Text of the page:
Wednesday, February 22, 2012

The Geography of Government Benefits

Accompanying this post, is a map showing county-level data illustrating per capita income from government programs such as Social Security, Medicare, Medicaid, veterans’ benefits, and unemployment insurance. The interactive map allows you see not only geographic patterns but also change over time. The maps present data from the years 1969, 1979, 1989, 1999, and 2009. What you don’t see included on this map are things such as farm and/or timber subsidies.

Check out your own county. You won’t be able to resist comparing it to neighboring areas and viewing the amount of change over the years. Trying to explain these patterns is at the heart of geography.

Link to interactive map:

Monday, December 26, 2011

SP's Willamette Pass

Here is my latest map creation using ArcGIS Explorer and Inkscape. This is a map that shows the former Southern Pacific mainline between Oakridge, Oregon and Willamette Pass. Overall this came out pretty well using the shaded relief base map. There is also a National Geographic Basemap available; however, it is cluttered with too much text. Please feel free to offer any comments, corrections, or suggestions. Thanks.

Saturday, December 24, 2011

Cartography on the PC

I recently downloaded some free software from ESRI called ARC GIS Explorer. I was working with it this weekend to see what it could do. Attached is a copy of a map I designed today, recreating a map that appeared in the August 2005 issues of Trains Magazine.

This program allows you to design thematic maps (background information including shaded relief and administrative boundaries) as well as add layers (green for the POTB Railroad). Final editing was done in PowerPoint which included text and symbols (city dots and highway markers). Fancier editing could be done in Adobe Illustrator; however, I was amazed how much I could do in PowerPoint. I just downloaded a free version of Inkscape, as that may be able to do some of the advanced editing techniques found in Adobe. Let me know your thoughts, comments or suggestions.

Monday, October 4, 2010

Milwaukee Road Depot - Cle Elum, WA

This past weekend Linda and I had the opportunity to visit the Milwaukee Road depot in Cle Elum, Washington. This is definitely worth the stop if one gets the chance when traveling along I-90 between Seattle and Spokane.

The Chicago, Milwaukee, St. Paul and Pacific Railroad (Milwaukee Road) South Cle Elum Rail Yard located in South Cle Elum, Washington, was a division point on the Chicago, Milwaukee, St. Paul and Pacific Railroad's Coast Division. It was established by the railroad in 1909 during construction of its "Pacific Extension".

After the completion of the first two transcontinental railroads into the Pacific Northwest, the Northern Pacific Railroad and the Great Northern Railway, The Milwaukee Road decided that in order to compete, it too must expand into the Northwest. It began construction on the Pacific Extension in 1906 and completed the rail line into Tacoma, Washington in 1909.

The Milwaukee Road placed division points approximately every 100 to 150 miles (240 km) apart. The division point was where locomotives were serviced, where train crews came on and off duty, and where trains were sorted and rolling stock stored. In addition, depots or stations were also placed at division points in order for passengers or freight to get on or off trains. Here is a picture of the depot before restoration.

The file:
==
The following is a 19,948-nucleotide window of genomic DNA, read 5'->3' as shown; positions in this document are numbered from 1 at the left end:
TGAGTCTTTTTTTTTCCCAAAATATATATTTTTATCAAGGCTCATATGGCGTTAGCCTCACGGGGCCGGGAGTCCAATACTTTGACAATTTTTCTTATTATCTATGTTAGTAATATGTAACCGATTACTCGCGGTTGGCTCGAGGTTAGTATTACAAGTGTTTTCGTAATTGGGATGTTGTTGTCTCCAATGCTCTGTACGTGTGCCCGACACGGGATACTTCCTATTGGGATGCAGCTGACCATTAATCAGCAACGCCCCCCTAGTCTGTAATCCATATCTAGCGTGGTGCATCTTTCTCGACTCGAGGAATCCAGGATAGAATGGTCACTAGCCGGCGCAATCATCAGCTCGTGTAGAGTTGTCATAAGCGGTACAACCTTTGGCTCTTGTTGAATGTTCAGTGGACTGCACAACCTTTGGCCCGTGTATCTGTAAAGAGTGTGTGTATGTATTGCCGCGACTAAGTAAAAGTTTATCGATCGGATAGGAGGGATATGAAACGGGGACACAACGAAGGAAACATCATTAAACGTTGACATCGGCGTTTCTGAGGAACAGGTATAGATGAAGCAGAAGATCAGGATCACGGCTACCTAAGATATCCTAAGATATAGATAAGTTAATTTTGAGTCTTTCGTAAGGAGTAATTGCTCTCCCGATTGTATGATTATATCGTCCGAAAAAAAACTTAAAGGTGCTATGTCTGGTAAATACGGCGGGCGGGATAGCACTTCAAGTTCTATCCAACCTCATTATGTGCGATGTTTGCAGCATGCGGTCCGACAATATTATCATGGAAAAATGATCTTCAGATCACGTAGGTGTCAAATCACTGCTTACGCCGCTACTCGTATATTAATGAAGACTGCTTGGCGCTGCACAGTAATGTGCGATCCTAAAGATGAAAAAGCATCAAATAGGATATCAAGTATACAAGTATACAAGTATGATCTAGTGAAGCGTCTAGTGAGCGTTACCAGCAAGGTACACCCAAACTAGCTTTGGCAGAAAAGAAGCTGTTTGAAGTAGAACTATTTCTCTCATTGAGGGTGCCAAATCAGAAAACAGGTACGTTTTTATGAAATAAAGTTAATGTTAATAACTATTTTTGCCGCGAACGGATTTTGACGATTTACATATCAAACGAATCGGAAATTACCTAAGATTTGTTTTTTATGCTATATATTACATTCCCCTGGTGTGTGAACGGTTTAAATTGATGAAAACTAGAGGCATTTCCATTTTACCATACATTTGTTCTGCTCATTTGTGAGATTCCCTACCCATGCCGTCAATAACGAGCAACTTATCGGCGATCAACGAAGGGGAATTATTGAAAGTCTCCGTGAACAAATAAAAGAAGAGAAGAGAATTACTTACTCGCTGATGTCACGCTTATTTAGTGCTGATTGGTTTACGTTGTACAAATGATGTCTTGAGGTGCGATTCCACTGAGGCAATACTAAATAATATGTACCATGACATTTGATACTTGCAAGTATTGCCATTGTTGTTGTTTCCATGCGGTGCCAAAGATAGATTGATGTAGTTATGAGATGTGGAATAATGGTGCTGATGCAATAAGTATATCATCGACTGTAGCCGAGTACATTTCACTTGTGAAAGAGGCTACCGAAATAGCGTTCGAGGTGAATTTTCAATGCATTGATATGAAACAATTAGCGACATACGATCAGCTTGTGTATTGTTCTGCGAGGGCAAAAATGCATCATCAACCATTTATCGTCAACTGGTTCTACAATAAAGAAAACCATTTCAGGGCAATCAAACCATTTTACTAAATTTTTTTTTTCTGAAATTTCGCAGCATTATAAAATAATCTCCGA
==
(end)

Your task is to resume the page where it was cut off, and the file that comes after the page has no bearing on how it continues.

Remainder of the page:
The division point at South Cle Elum was placed between the terminus at Tacoma and the next division point at Othello, Washington. Thus South Cle Elum was the last crew change westbound before crossing the Cascade Range at Snoqualmie Pass and going into Seattle, Washington; as well as the first crew change eastbound from Seattle to Othello and beyond to the Midwest, the Twin Cities and Chicago, Illinois.

The rail yard at South Cle Elum consisted of the depot, the roundhouse (now a ruin), the turntable (also a ruin), ash pit, water tank (now a ruin), and the bunkhouse where train crews spent time between shifts. After The Milwaukee Road electrified around 1920, an electric substation and substation operators' residences were also built at the rail yard.

In 1980 The Milwaukee Road ceased service in Washington. It sold off much of its property. The bunkhouse became a bed and breakfast, the substation operators' houses were taken over by private individuals who continue to live in them. In lieu of paying back taxes, the railroad transferred ownership of the main line and infrastructure to the state. Because of the integrity of the buildings as well as the integrity of the setting, the rail yard and associated buildings were listed in the National Register of Historic Places in 2003. Click on the aerial photo for more detail.

The Depot and Cafe is located on 801 Milwaukee Road, South Cle Elum, WA 98943. The phone number is (509) 674-2006. Their website is Here is a map of the location (click on the image to enlarge the map). Located inside the depot is the Depot Café restaurant Also located adjacent to the depot is the Iron Horse Bed and Breakfast

Here is a topographic map of the site (click on the image to enlarge the map).

Friday, January 22, 2010

Sky Palm Motel – Orange, CA

Here is a neat googie jem, located right in the middle of the Tustin Avenue commercial district in Orange, California. This place features a cool neon sign out front, as well rock walls (similar to that of Pann’s), and palm trees.

Motel at night. The a-frame roof at the motels entrance exemplifies the mid-century modern geometric shapes.

Here is a picture of the both the "Motel" pole sign and the neon "vacancy" lit up for the evening.

Here is a close up of the neon portion of the sign.

The Sky Palm Motel is located on 210 N. Tustin St., Orange, CA. The phone number is
(714) 639-6602. Here is a map of the location.

Monday, January 18, 2010

Santa Fe Depot - Orange, CA

The Atchison, Topeka and Santa Fe Railway Depot in the City of Orange, California, is currently used as a stop on Southern California’s Metrolink (Orange County Branch), as well as Amtrak’s Pacific Surfliner.

The current depot structure was dedicated on May 1, 1938 and was closed with the Santa Fe's discontinuation of passenger service in 1971. The building was granted historic landmark status by the City of Orange on November 15, 1990.

The Santa Fe, under its affiliate the Southern California Railway, laid the first tracks through Orange in 1886 and established its first depot the following year. During peak growing seasons, as many as 48 carloads of citrus fruits, olives, and walnuts were shipped daily from the Orange depot as well.

Here is a close up of the art deco sign.

For those interested in visiting the depot, it is located at 100 N. Atchison Street,
Orange, CA 92866